• The Fourth Period (1608-1612): Th ough the last period opens with tragedy in Antony and Cleopatra, which is followed by Coriolanus,  another tragedy, they are not generally taken to be the representative productions of this period.  Coriolanus is definitely inferior in quality, while Antony and Cleopatra, though quite mature in point of characterization,  are caretakers in thematic power. In the eventide of his career h,e turned again to "his first love, Romance ". A new mood of optimism,  of satisfaction in the fact and sight of young and tender love c, omes into Pericles and continues through Cymbeline, A winter's Tale, nd The Tempest. The only real historical play of this period,  Henry VIII, is, Perhaps, Shakespearean only in parts. Sh Shakespeare's immortal Sonnets, written long before at different times, were published in 1609.

Shakespeare's Dramatic Artist

As a dramatic,  Shakespeare is, perhaps, second to none .His plays cast a spell,  and victory and triumph are inseparably connected inbyis unique craftsmanship. His masterly drawn situations,  life-like characters, nd enchanting poetry capture all hearts, old and young .is plays have stood the test of time and still remained the dearest friends to men . As the wonderful creations of eating art, their appeal and effect are universal . The most striking peculiarity of Shakespeare's dramatic genius is its university . There is no dramatic, who has touched, with so much ease and profundity, the inmost depth of all human hearts. "A true poet is always our contemporary ." Shakespeare is a true poet.  He belongs to no particular age. He is with all times and with all people The appeal of his plays has the same moving effect on all minds, ancient or modern.  Indeed, the greatness of his play lies in this university of his appeal,  which is meant for all ages,  colors, nd creeds.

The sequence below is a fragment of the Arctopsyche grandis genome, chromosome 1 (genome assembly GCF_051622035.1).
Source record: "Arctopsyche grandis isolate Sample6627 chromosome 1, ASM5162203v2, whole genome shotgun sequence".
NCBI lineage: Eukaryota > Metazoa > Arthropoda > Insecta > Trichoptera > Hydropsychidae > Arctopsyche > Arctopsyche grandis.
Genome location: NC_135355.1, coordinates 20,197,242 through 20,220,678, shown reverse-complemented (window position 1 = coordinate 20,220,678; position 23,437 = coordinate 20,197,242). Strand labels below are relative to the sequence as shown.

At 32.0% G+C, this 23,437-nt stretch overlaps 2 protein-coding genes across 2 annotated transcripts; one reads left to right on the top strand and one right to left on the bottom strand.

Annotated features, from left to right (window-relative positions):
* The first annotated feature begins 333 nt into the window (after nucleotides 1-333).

This universality of Shakespeare's appeal remarkably comes out in his power of characterization The secret of the human heart is nowhere studied with so much sincerity and accuracy . With a wonderful mastery,  he has revealed the dark corridors of the human mind. He has created characters that have corridors of the human mind . He has created characters that have stood the wreck of time and remained immortal and dearing.

Of course, Shakespeare's characters are not the protagonists of some abstract faith or idea . They are real men and women. They have their own individuality and peculiarity.  His Cleopatra is distinctly an individual wowomanHis Othello represents an individual soul, tormented by the supposed betrayal of his trust.  His Shylock is,  no doubt, a representative of the oppressed Jew in the middle ages. But Shakespeare's Jew has an individuality of his own, which no racial or religious prejudice can ever wipe out.

Shakespeare, as a dramatic artist, is without any parallel.  In him is found a master craftsman,  who can weave different threads into one fine texture. His plots are often borrowed.  But his situations are his own.  He is found to have marvelously brought together his characters and situations to create plays that no generation can forget.

Shakespeare is a playwright. But he is a poet,  too. It is the perfect blending of the playwright and the poet in him that made the Shakespearean genius so remarkable. The charm of his poetry is irresistible, Feelings are roused and thoughts are supplied by the exquisite melody of his blank verse. The literary genius of Shakespeare, however,  seems a great riddle,  it is so vast,  comprehensive, and profound that nothing has yet been exactly scrutinized and analyzed about it. In fact, the secret of his dramatic genius has remained yet unknown.  This has stood as an imperishable beauty in the world of art.  Indeed, age cannot wear out nor customs stale his infinite variety.

That Shakespeare's relevance is universal requires no particular evidence or emphasis. That he is read,  seriously and eagerly,  even more than four hundred years after his birth,  by the people of distant lands and diverse accents, testifies enough to his unabridged university.